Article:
#bgbg2   #Hagar   #LessonsLearnedInSelfIsolation

Finding Courage for Facing COVID-19

How are you faring, my friend? How has COVID-19 affected your life?

I’m hunkered down in my boat-home, grateful for this out-of-the-way shelter. I’m even more grateful for the peace that comes from knowing this pandemic was no surprise to God. He didn’t wake up one morning and wring His hands in despair, alarmed at the day’s sudden turn of events. From before the beginning of time, He knew this would happen and when.

We’ve watched the coronavirus circle the globe, claim thousands of lives, and crash the economy. We’ve seen pictures of what’s happening in Italy, and we hear our government and health officials urging us to social distance lest Italy’s story becomes ours.

Voices, voices everywhere bear sad news. Bad news. No one can promise a favorable outcome because no one’s experienced anything like this. Uncertainty has become our reality, and fear grips us. How can we loosen its hold on us? How can we find courage for facing COVID-19? Here’s how…

By listening to God’s voice.

Psalm 85:8 has become especially meaningful to me in the past week. It says, “I listen carefully to what God the Lord is saying, for he speaks peace to his faithful people.”

Yes, I hear what the authorities are saying about frequent hand washing, not touching our faces, social distancing, and staying home. I hear what they’re saying about looking for ways to help our neighbors and support our medical service providers. Their words are good and necessary. They supply me with information and ideas so I can be part of the solution. But they don’t bring me courage.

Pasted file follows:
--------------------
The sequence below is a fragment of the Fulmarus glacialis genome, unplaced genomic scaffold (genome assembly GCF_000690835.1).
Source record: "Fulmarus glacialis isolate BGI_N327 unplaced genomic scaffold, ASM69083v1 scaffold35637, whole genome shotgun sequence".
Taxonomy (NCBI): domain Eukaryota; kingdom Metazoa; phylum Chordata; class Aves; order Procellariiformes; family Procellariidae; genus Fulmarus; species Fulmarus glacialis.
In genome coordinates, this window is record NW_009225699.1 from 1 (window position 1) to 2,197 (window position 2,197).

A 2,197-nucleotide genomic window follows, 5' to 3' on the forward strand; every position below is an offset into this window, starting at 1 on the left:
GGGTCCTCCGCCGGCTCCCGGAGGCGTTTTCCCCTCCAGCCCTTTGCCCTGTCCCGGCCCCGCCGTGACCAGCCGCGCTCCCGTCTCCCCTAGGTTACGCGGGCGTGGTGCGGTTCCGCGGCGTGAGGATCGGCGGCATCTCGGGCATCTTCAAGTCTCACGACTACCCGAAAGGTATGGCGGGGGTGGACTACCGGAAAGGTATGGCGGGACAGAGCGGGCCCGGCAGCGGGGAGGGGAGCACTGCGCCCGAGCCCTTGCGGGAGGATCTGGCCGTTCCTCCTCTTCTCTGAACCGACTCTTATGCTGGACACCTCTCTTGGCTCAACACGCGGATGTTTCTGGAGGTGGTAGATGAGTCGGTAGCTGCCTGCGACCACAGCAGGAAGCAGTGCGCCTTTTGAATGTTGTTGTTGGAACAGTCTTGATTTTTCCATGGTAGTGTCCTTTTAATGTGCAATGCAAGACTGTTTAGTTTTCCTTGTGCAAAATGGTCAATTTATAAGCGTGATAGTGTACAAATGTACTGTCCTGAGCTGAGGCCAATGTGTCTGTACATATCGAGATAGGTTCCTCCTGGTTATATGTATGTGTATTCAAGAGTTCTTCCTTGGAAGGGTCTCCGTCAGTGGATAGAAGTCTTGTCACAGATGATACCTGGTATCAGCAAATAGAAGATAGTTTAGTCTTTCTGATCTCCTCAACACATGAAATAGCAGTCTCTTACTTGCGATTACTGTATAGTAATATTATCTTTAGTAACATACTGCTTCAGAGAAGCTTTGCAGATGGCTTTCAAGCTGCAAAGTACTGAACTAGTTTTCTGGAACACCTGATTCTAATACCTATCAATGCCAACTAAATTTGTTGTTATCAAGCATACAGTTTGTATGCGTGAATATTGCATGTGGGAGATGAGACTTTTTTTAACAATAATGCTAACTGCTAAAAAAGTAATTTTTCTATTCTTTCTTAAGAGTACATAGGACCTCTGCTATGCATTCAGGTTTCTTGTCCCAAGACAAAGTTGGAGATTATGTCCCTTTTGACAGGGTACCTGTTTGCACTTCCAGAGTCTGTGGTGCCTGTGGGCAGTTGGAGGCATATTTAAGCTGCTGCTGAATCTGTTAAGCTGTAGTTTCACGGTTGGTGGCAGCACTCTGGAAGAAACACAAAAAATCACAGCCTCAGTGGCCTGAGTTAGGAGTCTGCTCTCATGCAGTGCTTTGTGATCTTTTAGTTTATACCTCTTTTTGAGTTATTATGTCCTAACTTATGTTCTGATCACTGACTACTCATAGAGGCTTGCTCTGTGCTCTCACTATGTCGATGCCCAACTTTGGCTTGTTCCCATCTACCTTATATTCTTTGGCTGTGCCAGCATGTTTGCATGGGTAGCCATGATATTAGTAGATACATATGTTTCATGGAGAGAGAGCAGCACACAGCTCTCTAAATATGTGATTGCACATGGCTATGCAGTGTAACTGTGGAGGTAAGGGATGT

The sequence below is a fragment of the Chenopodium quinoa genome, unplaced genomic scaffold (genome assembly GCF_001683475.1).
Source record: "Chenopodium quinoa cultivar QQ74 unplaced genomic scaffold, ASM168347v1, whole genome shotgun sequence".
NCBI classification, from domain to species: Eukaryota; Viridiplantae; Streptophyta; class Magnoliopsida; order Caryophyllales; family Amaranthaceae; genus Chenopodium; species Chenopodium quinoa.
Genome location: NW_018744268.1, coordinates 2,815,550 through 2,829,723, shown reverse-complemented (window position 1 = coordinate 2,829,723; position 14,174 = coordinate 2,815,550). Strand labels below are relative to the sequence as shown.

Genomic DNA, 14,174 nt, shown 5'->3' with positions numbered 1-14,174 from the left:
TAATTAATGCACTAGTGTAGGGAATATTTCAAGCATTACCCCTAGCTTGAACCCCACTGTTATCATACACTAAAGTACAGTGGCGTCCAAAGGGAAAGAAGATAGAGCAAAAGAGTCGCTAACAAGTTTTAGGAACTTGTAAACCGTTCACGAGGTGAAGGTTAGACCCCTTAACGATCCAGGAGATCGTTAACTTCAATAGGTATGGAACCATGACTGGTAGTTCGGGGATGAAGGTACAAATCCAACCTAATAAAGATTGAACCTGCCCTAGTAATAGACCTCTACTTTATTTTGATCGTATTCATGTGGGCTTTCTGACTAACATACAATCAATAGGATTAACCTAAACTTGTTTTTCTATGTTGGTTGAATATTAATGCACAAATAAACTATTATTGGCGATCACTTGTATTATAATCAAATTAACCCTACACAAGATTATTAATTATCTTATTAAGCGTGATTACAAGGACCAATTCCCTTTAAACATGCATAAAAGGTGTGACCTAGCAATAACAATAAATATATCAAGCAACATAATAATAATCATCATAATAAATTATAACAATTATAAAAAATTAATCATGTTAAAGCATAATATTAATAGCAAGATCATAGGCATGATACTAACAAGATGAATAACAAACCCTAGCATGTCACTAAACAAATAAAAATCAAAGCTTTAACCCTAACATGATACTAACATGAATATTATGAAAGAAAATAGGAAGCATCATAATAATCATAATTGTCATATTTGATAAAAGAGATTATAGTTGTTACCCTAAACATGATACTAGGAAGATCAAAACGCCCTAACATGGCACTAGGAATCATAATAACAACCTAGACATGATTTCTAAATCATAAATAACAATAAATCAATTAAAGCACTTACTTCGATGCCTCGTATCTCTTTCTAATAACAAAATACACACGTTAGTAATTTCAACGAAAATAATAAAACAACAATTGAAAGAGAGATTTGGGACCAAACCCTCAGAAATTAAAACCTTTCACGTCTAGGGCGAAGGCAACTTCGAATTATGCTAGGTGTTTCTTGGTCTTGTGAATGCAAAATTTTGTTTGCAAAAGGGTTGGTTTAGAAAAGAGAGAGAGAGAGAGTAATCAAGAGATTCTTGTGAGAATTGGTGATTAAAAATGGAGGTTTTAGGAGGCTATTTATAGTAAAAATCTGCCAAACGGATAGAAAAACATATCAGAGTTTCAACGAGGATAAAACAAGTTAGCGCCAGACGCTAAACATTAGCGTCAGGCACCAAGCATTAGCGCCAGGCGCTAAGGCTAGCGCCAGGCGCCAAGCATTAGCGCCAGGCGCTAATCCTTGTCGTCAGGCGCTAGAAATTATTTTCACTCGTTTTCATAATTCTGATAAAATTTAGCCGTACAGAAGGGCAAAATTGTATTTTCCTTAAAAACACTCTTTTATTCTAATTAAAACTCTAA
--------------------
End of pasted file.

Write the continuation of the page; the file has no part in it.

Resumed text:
Only God’s voice brings courage to face COVID-19, and I’m listening carefully to what He’s saying. Here’s a sampling:

  • “When you go through deep waters, I will be with you. When you go through rivers of difficulty, you will not drown. When you walk through the fire of oppression, you will not be burned up;  the flames will not consume you.” (Isaiah 43:2NLT)
  • “I prayed to the Lord, and he answered me. He freed me from all my fears. Those who look to him for help will be radiant with joy; no shadow of shame will darken their faces.” (Psalm 34:4-5 NLT)
  • “TheLord is my rock, my fortress, and my savior; my God is my rock, in whom I find protection. He is my shield, the power that saves me, and my place of safety.” (Psalm 18:2 NLT)
  • “When doubts filled my mind, your comfort gave me renewed hope and cheer.” (Psalm 94:19 NLT)
  • “I am leaving you with a gift—peace of mind and heart. And the peace I give is a gift the world cannot give. So don’t be troubled or afraid.” (John 14:27 NLT)

Voices, voices everywhere, right? Some come from social media. Others come from within our own heads. I want to encourage you to turn down their volume and tune your ear to God’s voice instead.

Fill your mind with His words. Meditate on them. Write them on notecards and post them where you’ll see them often. Speak them aloud. Sing them. Personalize and pray them. Doing so will loosen fear’s grip and bring courage to face COVID-19.

#bgbg2  #NotafraidofCovid19  #Nofear  #Couragetofacecovid19

Overcoming Fear, Experiencing Peace

Hi, my friends. What a week it’s been, right? I feel like our world is changing faster than we can blink. How are you faring with all that’s happening?